SB 1062, the Arizona bill that would have made it easier to discriminate against gays and lesbians (and other people), was vetoed last week by Gov. Jan Brewer. But some social conservatives won’t let the subject go.
They’re making two (related) arguments: that critics of the bill who denounced it as “anti-gay” hadn’t really read the legislation and that, if they had, they would have realized that it was simply a state variation on the Religious Freedom Restoration Act overwhelmingly passed by Congress in 1993 and signed by President Clinton.
Let’s take the arguments in reverse order.
Ross Douthat, a columnist for the New York Times, wrote on Sunday that media coverage of SB 1062 was “mendacious and hysterical -- evincing no familiarity with the legal issues." In the online version of his column, the phrase “no familiarity with the legal issues” linked to a letter by a group of legal scholars to Brewer contesting what they considered misrepresentations of the bill.
But the letter makes it clear that SB 1062 was not just a restatement of the federal legislation. The academics wrote: “SB 1062 would amend the Arizona RFRA to address two ambiguities that have been the subject of litigation under other RFRAs. It would provide that people are covered when state or local government requires them to violate their religion in the conduct of their business, and it would provide that people are covered when sued by a private citizen.”
The first change is the important one. As the Los Angeles Times pointed out in an editorial, SB 1062 would redefine a "person" able to raise a religious-freedom defense to include a partnership, corporation or "other business organization."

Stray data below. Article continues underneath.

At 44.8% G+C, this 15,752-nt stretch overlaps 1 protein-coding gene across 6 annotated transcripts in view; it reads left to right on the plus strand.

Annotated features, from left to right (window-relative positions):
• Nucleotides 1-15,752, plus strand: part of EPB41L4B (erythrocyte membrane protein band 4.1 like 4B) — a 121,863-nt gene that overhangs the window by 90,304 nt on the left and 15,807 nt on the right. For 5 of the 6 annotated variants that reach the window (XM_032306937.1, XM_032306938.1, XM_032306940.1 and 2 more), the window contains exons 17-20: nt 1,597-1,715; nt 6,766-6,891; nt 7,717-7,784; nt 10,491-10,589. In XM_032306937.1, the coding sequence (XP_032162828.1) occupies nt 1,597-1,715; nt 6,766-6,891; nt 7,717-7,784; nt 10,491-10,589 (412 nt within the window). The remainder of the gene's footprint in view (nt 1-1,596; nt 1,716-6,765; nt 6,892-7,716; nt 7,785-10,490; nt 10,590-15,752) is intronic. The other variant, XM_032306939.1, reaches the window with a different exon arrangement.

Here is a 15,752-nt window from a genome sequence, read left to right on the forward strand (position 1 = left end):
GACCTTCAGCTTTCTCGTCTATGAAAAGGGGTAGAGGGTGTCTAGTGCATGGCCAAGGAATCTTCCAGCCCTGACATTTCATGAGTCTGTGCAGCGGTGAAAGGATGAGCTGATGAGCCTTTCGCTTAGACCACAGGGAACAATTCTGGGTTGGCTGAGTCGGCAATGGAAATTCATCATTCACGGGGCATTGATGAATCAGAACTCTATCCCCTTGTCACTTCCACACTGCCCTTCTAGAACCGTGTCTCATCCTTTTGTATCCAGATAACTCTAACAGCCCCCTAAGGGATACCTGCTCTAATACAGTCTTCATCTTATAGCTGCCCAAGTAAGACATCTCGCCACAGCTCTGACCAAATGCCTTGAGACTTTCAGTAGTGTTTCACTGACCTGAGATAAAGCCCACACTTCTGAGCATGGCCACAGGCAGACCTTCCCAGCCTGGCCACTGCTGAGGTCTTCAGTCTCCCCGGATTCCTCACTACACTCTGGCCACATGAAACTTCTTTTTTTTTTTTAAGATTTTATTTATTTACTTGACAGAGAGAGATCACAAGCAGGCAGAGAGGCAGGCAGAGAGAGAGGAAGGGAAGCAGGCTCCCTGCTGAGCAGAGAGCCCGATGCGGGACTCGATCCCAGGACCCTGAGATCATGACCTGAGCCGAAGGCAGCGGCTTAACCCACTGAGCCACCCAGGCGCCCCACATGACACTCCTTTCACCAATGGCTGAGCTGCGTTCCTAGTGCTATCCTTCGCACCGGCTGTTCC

Whether for-profit businesses are “persons” protected by the federal Religious Freedom Restoration Act is an issue in litigation in connection with the contraceptive mandate in Obamacare. The Supreme Court will have the final word on the meaning of federal law, but the sponsors of SB 1062 wanted to make sure that businesses in Arizona would be able to invoke a religious reason for discrimination. That’s no minor tweak.
I have read SB 1062 as well as the federal Religious Freedom Restoration Act. A lot of people who opposed SB 1062 read neither. I’ll go further than that: I will concede that a lot of the bill’s opponents wrongly thought that it specifically mentioned gays and lesbians. Does that disqualify them from commenting on the bill? I don’t think so.
Ideally every citizen who expressed an opinion on a controversial bill would read it -- especially because legislation is now easily accessible online. Certainly legislators who vote for or against a bill should do so. But sometimes they don’t.
One of the snarkiest segments in Michael Moore’s documentary “Fahrenheit 911” takes aim at members of Congress who voted for the Patriot Act without having read that controversial legislation. That sequence bothered me because the same question could be raised about members of Congress who voted for the 1964 Civil Rights Act. How many voted for it because civil rights leaders wanted it or because President Lyndon B. Johnson dangled goodies in exchange for their votes?
SB 1062 existed both as a text with precise legal prescriptions and as a political initiative. And the genesis of the political initiative was a fear by some Arizona legislators that their constituents would have to cater or take photographs at same-sex celebrations. (Never mind that gay marriage is illegal in Arizona and that there is no statewide ban on discrimination on the basis of sexual orientation.)
The word “gay” may not have appeared in the text of the bill but the context was clear. And it was the context that inspired opposition not just from gay-rights groups but from the business community. The opponents of the bill didn’t need to read it to know why it was proposed or what it would do to Arizona’s image.
Twitter: @MichaelMcGough3Copyright © 2015, Los Angeles Times